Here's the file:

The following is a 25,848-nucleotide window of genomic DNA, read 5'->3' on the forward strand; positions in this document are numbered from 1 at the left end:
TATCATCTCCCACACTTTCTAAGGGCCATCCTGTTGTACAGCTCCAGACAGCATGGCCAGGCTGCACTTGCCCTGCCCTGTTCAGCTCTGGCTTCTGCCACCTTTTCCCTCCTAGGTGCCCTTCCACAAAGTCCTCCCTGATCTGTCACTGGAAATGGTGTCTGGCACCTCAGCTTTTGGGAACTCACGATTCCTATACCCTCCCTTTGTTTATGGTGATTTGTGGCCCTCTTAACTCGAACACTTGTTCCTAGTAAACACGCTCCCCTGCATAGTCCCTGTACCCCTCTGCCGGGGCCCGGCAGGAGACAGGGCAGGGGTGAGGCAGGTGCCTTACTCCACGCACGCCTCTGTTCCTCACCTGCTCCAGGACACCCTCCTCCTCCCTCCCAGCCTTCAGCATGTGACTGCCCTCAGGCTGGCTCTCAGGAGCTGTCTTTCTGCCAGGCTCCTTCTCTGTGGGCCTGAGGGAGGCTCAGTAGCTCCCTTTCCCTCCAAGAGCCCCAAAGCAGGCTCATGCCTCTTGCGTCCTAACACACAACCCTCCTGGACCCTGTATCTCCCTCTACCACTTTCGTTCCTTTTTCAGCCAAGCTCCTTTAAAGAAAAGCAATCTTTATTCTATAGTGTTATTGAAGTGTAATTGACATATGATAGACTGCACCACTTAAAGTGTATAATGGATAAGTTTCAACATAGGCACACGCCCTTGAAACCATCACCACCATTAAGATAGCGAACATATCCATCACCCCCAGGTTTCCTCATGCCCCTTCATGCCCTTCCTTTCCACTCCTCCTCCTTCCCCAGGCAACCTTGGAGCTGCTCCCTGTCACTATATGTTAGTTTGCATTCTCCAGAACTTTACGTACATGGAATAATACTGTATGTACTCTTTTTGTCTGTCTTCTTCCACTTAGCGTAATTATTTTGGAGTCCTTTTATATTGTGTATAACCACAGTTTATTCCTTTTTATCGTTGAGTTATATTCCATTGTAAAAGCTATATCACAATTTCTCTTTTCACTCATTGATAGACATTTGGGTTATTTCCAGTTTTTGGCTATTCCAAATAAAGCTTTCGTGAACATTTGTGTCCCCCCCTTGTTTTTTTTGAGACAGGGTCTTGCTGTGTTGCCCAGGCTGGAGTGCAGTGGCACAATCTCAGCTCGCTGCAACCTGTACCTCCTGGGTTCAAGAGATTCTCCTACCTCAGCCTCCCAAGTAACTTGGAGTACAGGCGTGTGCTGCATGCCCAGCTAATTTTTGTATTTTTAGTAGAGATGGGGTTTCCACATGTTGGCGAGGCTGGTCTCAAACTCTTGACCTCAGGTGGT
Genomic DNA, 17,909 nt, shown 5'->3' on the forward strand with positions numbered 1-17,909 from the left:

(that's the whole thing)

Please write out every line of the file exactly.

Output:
The following is a 25,848-nucleotide window of genomic DNA, read 5'->3' on the forward strand; positions in this document are numbered from 1 at the left end:
TATCATCTCCCACACTTTCTAAGGGCCATCCTGTTGTACAGCTCCAGACAGCATGGCCAGGCTGCACTTGCCCTGCCCTGTTCAGCTCTGGCTTCTGCCACCTTTTCCCTCCTAGGTGCCCTTCCACAAAGTCCTCCCTGATCTGTCACTGGAAATGGTGTCTGGCACCTCAGCTTTTGGGAACTCACGATTCCTATACCCTCCCTTTGTTTATGGTGATTTGTGGCCCTCTTAACTCGAACACTTGTTCCTAGTAAACACGCTCCCCTGCATAGTCCCTGTACCCCTCTGCCGGGGCCCGGCAGGAGACAGGGCAGGGGTGAGGCAGGTGCCTTACTCCACGCACGCCTCTGTTCCTCACCTGCTCCAGGACACCCTCCTCCTCCCTCCCAGCCTTCAGCATGTGACTGCCCTCAGGCTGGCTCTCAGGAGCTGTCTTTCTGCCAGGCTCCTTCTCTGTGGGCCTGAGGGAGGCTCAGTAGCTCCCTTTCCCTCCAAGAGCCCCAAAGCAGGCTCATGCCTCTTGCGTCCTAACACACAACCCTCCTGGACCCTGTATCTCCCTCTACCACTTTCGTTCCTTTTTCAGCCAAGCTCCTTTAAAGAAAAGCAATCTTTATTCTATAGTGTTATTGAAGTGTAATTGACATATGATAGACTGCACCACTTAAAGTGTATAATGGATAAGTTTCAACATAGGCACACGCCCTTGAAACCATCACCACCATTAAGATAGCGAACATATCCATCACCCCCAGGTTTCCTCATGCCCCTTCATGCCCTTCCTTTCCACTCCTCCTCCTTCCCCAGGCAACCTTGGAGCTGCTCCCTGTCACTATATGTTAGTTTGCATTCTCCAGAACTTTACGTACATGGAATAATACTGTATGTACTCTTTTTGTCTGTCTTCTTCCACTTAGCGTAATTATTTTGGAGTCCTTTTATATTGTGTATAACCACAGTTTATTCCTTTTTATCGTTGAGTTATATTCCATTGTAAAAGCTATATCACAATTTCTCTTTTCACTCATTGATAGACATTTGGGTTATTTCCAGTTTTTGGCTATTCCAAATAAAGCTTTCGTGAACATTTGTGTCCCCCCCTTGTTTTTTTTGAGACAGGGTCTTGCTGTGTTGCCCAGGCTGGAGTGCAGTGGCACAATCTCAGCTCGCTGCAACCTGTACCTCCTGGGTTCAAGAGATTCTCCTACCTCAGCCTCCCAAGTAACTTGGAGTACAGGCGTGTGCTGCATGCCCAGCTAATTTTTGTATTTTTAGTAGAGATGGGGTTTCCACATGTTGGCGAGGCTGGTCTCAAACTCTTGACCTCAGGTGGT
Genomic DNA, 17,909 nt, shown 5'->3' on the forward strand with positions numbered 1-17,909 from the left: